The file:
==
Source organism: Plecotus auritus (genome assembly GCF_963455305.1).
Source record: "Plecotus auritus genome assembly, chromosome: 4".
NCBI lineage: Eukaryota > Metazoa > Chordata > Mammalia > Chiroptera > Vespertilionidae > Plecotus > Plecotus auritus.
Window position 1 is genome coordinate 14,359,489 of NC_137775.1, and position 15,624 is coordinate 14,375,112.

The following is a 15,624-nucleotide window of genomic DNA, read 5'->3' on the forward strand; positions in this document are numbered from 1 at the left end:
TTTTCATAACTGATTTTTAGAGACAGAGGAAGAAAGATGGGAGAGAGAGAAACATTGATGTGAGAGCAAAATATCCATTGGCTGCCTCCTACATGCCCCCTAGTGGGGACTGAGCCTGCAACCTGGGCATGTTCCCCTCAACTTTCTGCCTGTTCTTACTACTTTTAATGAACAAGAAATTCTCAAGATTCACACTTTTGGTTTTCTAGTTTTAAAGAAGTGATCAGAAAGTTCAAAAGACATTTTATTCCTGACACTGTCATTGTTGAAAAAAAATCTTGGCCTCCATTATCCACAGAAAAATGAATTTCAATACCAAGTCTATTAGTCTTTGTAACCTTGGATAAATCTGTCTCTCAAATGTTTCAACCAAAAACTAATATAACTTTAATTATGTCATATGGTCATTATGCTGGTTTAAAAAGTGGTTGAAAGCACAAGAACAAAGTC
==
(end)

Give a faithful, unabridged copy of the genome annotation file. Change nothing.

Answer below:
Source organism: Plecotus auritus (genome assembly GCF_963455305.1).
Source record: "Plecotus auritus genome assembly, chromosome: 4".
NCBI lineage: Eukaryota > Metazoa > Chordata > Mammalia > Chiroptera > Vespertilionidae > Plecotus > Plecotus auritus.
Window position 1 is genome coordinate 14,359,489 of NC_137775.1, and position 15,624 is coordinate 14,375,112.

The following is a 15,624-nucleotide window of genomic DNA, read 5'->3' on the forward strand; positions in this document are numbered from 1 at the left end:
TTTTCATAACTGATTTTTAGAGACAGAGGAAGAAAGATGGGAGAGAGAGAAACATTGATGTGAGAGCAAAATATCCATTGGCTGCCTCCTACATGCCCCCTAGTGGGGACTGAGCCTGCAACCTGGGCATGTTCCCCTCAACTTTCTGCCTGTTCTTACTACTTTTAATGAACAAGAAATTCTCAAGATTCACACTTTTGGTTTTCTAGTTTTAAAGAAGTGATCAGAAAGTTCAAAAGACATTTTATTCCTGACACTGTCATTGTTGAAAAAAAATCTTGGCCTCCATTATCCACAGAAAAATGAATTTCAATACCAAGTCTATTAGTCTTTGTAACCTTGGATAAATCTGTCTCTCAAATGTTTCAACCAAAAACTAATATAACTTTAATTATGTCATATGGTCATTATGCTGGTTTAAAAAGTGGTTGAAAGCACAAGAACAAAGTC